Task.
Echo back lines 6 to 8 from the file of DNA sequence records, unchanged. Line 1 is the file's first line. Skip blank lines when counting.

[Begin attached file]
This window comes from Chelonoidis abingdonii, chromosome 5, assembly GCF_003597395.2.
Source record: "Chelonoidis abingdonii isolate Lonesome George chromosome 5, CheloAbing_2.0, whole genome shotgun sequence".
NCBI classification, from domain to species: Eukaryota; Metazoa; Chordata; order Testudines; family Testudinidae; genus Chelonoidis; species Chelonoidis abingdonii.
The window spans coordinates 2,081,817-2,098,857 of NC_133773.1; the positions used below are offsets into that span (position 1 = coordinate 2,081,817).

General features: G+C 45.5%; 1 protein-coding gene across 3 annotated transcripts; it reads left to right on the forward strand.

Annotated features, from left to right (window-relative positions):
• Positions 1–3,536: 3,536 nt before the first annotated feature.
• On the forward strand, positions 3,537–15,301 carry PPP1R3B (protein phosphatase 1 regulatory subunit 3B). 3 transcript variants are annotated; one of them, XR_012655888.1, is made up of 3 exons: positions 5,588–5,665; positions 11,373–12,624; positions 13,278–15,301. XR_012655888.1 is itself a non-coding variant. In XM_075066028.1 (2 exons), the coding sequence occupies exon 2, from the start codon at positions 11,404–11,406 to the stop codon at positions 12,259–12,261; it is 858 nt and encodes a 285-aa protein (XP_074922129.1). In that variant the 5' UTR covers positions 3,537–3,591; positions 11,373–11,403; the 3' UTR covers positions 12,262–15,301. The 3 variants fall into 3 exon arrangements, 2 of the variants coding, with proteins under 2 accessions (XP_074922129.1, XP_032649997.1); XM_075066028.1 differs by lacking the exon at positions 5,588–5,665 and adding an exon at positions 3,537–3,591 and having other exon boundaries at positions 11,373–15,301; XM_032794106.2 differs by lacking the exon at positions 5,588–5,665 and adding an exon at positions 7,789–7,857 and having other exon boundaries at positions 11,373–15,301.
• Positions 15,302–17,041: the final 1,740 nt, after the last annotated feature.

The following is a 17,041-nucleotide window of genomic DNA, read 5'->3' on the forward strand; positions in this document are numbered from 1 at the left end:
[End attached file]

Annotated features, from left to right (window-relative positions):
• Positions 1–3,536: 3,536 nt before the first annotated feature.
• On the forward strand, positions 3,537–15,301 carry PPP1R3B (protein phosphatase 1 regulatory subunit 3B). 3 transcript variants are annotated; one of them, XR_012655888.1, is made up of 3 exons: positions 5,588–5,665; positions 11,373–12,624; positions 13,278–15,301. XR_012655888.1 is itself a non-coding variant. In XM_075066028.1 (2 exons), the coding sequence occupies exon 2, from the start codon at positions 11,404–11,406 to the stop codon at positions 12,259–12,261; it is 858 nt and encodes a 285-aa protein (XP_074922129.1). In that variant the 5' UTR covers positions 3,537–3,591; positions 11,373–11,403; the 3' UTR covers positions 12,262–15,301. The 3 variants fall into 3 exon arrangements, 2 of the variants coding, with proteins under 2 accessions (XP_074922129.1, XP_032649997.1); XM_075066028.1 differs by lacking the exon at positions 5,588–5,665 and adding an exon at positions 3,537–3,591 and having other exon boundaries at positions 11,373–15,301; XM_032794106.2 differs by lacking the exon at positions 5,588–5,665 and adding an exon at positions 7,789–7,857 and having other exon boundaries at positions 11,373–15,301.